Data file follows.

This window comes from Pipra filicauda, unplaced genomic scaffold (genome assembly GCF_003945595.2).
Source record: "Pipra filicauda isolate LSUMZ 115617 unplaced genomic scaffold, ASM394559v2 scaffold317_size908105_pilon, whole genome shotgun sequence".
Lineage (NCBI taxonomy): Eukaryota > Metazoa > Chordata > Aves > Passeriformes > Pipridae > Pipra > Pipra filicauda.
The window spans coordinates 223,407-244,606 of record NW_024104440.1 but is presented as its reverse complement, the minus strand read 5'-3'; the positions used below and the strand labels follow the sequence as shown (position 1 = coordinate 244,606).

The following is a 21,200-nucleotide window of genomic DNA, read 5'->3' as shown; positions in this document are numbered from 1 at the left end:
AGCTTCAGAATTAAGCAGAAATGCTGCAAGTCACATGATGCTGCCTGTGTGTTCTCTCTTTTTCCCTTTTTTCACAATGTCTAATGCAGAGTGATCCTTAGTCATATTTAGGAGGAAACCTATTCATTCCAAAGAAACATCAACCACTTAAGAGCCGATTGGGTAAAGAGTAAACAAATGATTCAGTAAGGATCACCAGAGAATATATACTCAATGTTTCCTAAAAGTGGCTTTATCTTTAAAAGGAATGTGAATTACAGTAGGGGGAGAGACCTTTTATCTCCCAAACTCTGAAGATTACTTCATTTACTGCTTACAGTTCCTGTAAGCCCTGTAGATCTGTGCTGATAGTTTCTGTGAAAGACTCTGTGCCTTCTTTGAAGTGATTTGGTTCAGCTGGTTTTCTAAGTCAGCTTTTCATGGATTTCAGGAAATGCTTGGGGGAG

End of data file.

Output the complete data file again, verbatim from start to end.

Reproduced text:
This window comes from Pipra filicauda, unplaced genomic scaffold (genome assembly GCF_003945595.2).
Source record: "Pipra filicauda isolate LSUMZ 115617 unplaced genomic scaffold, ASM394559v2 scaffold317_size908105_pilon, whole genome shotgun sequence".
Lineage (NCBI taxonomy): Eukaryota > Metazoa > Chordata > Aves > Passeriformes > Pipridae > Pipra > Pipra filicauda.
The window spans coordinates 223,407-244,606 of record NW_024104440.1 but is presented as its reverse complement, the minus strand read 5'-3'; the positions used below and the strand labels follow the sequence as shown (position 1 = coordinate 244,606).

The following is a 21,200-nucleotide window of genomic DNA, read 5'->3' as shown; positions in this document are numbered from 1 at the left end:
AGCTTCAGAATTAAGCAGAAATGCTGCAAGTCACATGATGCTGCCTGTGTGTTCTCTCTTTTTCCCTTTTTTCACAATGTCTAATGCAGAGTGATCCTTAGTCATATTTAGGAGGAAACCTATTCATTCCAAAGAAACATCAACCACTTAAGAGCCGATTGGGTAAAGAGTAAACAAATGATTCAGTAAGGATCACCAGAGAATATATACTCAATGTTTCCTAAAAGTGGCTTTATCTTTAAAAGGAATGTGAATTACAGTAGGGGGAGAGACCTTTTATCTCCCAAACTCTGAAGATTACTTCATTTACTGCTTACAGTTCCTGTAAGCCCTGTAGATCTGTGCTGATAGTTTCTGTGAAAGACTCTGTGCCTTCTTTGAAGTGATTTGGTTCAGCTGGTTTTCTAAGTCAGCTTTTCATGGATTTCAGGAAATGCTTGGGGGAG